Sat 23 Sep 2023 to Sat 18 Nov 2023
Mon-Fri 10am-5.30pm, Sat 10am-4pm
Artist: Alexander James
Progressing to the shop next door. Opens a colourful world of sweets varying in size, colour and depth. Stood tall was Henry Kaminsky, on his second encounter, his second direction—the saloon was running itself by this point, so it was time to neighbour another local enterprise.
A place where affairs would regularly occur, in a place so innocent, only to find the fingerprints brushed and spread onto the steel surfaces in the back room where all the escapades transpired.
These paintings are a hybrid of details, focusing on the manoeuvres and antics that occurred during a timeline of owning this ‘Tuck Shop’ a modified word I’ve used to relate it to my own sweet tooth fascination, looking at transpired events filled with love, affairs, arguments, and business deals.
Stripping it down to the bare minimum, exposing elements which can get left behind. How would the candy selection respond if woken at night to find a couple going at it.
- Alexander James
Marlborough London presents Tuck Shop For The Wicked, a solo exhibition of eight new works by Alexander James.
James’s practice draws on a variety of material references such as family letters and photographs, found memorabilia, and ancient artefacts, as well as personal conversations, emotions, and passed-on memories. Mixing real and imagined experiences, James understands his canvases as a visual cache to both past and present, merging elements of portraiture and abstraction to collate the history of his artistic references with the history of his family.
The creation of a multi-layered, highly personal iconography also informs James’s reference to his enigmatic great-grandfather, Henry Kaminsky. Based on inherited memories rather than the artist’s own experience, the vivid, saccharine palette of his canvases recalls the candies that were sold at Kaminsky’s “Tuck Shop”, an infamous East London institution, while his profile emerges from layers of kinetic mark-making, warm hues and brushstrokes that are scraped away into abstract forms.
In this way, James’s paintings return us to the question of objectivity which his corporeal abstractions seem to grapple with: can abstraction ever be detached from lived experience?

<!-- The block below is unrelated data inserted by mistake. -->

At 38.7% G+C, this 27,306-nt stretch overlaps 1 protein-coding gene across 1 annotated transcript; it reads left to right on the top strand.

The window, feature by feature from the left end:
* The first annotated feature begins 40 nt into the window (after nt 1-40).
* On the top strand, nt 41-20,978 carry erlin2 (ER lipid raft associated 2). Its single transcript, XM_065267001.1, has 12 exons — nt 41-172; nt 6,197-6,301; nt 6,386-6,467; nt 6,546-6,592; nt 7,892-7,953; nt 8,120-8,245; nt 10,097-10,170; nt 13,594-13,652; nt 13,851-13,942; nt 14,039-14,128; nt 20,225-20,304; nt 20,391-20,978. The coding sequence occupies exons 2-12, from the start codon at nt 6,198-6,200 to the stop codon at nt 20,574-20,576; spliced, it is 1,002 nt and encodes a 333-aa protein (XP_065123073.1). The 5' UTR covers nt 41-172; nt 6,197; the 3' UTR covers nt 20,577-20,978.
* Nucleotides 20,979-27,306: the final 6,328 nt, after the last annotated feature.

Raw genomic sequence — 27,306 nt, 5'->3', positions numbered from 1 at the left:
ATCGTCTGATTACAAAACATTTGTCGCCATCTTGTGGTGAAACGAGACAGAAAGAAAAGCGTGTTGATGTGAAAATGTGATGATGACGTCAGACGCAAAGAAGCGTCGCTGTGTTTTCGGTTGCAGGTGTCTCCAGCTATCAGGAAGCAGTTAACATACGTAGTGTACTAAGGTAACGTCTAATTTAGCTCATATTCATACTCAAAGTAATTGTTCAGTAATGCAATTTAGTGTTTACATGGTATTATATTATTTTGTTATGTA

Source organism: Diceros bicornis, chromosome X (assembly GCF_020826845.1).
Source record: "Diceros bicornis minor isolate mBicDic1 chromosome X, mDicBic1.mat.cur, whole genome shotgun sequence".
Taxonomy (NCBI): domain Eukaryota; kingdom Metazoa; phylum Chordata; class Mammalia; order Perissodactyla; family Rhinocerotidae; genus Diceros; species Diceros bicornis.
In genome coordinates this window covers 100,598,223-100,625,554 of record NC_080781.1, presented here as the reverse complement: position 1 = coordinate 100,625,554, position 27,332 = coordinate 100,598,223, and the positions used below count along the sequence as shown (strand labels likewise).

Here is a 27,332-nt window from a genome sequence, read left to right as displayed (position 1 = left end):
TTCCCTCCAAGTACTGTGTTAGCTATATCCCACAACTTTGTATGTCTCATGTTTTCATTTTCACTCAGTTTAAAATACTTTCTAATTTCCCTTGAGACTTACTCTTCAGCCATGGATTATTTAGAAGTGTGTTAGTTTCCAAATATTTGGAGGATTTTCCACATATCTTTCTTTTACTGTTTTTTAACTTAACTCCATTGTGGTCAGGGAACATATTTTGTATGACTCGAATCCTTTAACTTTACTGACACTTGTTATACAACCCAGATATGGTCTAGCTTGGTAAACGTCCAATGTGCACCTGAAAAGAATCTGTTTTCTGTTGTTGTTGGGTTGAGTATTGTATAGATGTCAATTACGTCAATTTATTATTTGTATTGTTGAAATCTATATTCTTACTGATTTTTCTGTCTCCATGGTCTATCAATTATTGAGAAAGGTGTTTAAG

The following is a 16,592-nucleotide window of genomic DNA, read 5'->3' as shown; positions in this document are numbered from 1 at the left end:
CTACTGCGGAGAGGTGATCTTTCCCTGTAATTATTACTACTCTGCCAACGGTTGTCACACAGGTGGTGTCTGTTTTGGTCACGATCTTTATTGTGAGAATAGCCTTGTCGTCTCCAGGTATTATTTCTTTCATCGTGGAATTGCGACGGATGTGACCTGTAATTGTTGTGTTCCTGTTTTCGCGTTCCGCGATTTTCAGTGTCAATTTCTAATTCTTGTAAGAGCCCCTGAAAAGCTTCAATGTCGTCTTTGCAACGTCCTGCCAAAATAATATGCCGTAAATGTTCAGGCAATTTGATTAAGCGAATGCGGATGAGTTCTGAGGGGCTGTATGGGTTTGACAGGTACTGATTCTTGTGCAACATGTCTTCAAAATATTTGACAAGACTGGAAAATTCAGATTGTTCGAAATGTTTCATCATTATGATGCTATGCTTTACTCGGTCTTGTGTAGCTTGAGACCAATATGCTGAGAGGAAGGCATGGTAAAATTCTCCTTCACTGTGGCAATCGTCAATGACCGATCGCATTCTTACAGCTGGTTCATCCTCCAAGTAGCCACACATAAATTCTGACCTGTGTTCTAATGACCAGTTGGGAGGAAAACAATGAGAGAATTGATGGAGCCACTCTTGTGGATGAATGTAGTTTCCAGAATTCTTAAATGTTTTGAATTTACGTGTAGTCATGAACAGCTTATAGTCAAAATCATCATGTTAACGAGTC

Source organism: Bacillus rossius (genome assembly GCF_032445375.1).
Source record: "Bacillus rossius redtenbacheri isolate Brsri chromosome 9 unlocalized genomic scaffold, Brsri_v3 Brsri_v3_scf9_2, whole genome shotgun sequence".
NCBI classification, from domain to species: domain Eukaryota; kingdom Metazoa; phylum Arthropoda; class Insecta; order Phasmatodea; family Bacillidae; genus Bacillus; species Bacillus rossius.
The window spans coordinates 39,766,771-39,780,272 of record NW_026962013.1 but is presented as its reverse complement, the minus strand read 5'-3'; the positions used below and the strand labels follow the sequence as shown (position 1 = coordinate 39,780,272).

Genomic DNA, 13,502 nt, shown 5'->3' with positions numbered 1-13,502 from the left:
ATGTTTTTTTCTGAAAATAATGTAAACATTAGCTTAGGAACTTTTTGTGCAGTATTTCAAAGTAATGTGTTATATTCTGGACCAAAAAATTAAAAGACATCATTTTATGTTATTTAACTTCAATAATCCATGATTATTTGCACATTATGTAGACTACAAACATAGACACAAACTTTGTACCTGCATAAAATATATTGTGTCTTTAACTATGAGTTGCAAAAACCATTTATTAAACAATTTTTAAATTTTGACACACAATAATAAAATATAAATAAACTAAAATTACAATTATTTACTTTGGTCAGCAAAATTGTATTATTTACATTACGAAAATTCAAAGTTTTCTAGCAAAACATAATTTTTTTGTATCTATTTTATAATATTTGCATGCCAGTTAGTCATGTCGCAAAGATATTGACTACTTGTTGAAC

As a child James would visit the British Museum with his grandfather, admiring the ancient sculptures, entablatures, and friezes. Attempting to re-engage with this memory, the heroic antique figures form the compositional basis of his portraiture. Fragments of their biomorphic forms are transformed through thick painterly strokes to reveal abstracted portraits of James’s grandfather, thus engendering a new, hybrid monument to his childhood memory.
The superimposition of parallel histories is also mirrored in James’s formal approach. The heavy layering and subsequent removing of paint diffuses compositional clarity, thus disrupting a straightforward reading of the images in favour of a more complex, polyvalent consumption. The paintings take on a transcendent quality, as if seen through a fog that only gradually lifts as we begin to discern the figures.
James’s simultaneous push and pull of addition and subtraction creates an interesting paradox that aligns with the ancient practice of Damnatio Memoriae, the ‘condemnation of memory’. Practiced across ancient civilizations of Greece, Egypt and Mesopotamia, this entailed a ritualistic destruction of images whereby an unpopular Emperor who was violently removed from power might be literally carved out from coins, statues were pulled down, names on inscriptions hacked away.
This active reshaping of history is comparable to James’s practice and the ways in which he repurposes the memories of his forefathers alongside emblems of ancient iconography, just as the act of erasure in his paintings serves to continually alter and refashion stories from his family lineage. A collection of mnemonic devices, his paintings celebrate the complex language of memory from both the immediate present and past.
Alexander James (b. 1993) received a BA from Camberwell College of Art in 2015. His work has been shown at Super Zoom, Paris; Room 57 Gallery, New York; Kopenicker Str. 80, Berlin; Project X, Milan and Marlborough Gallery, London. James currently lives and works in London.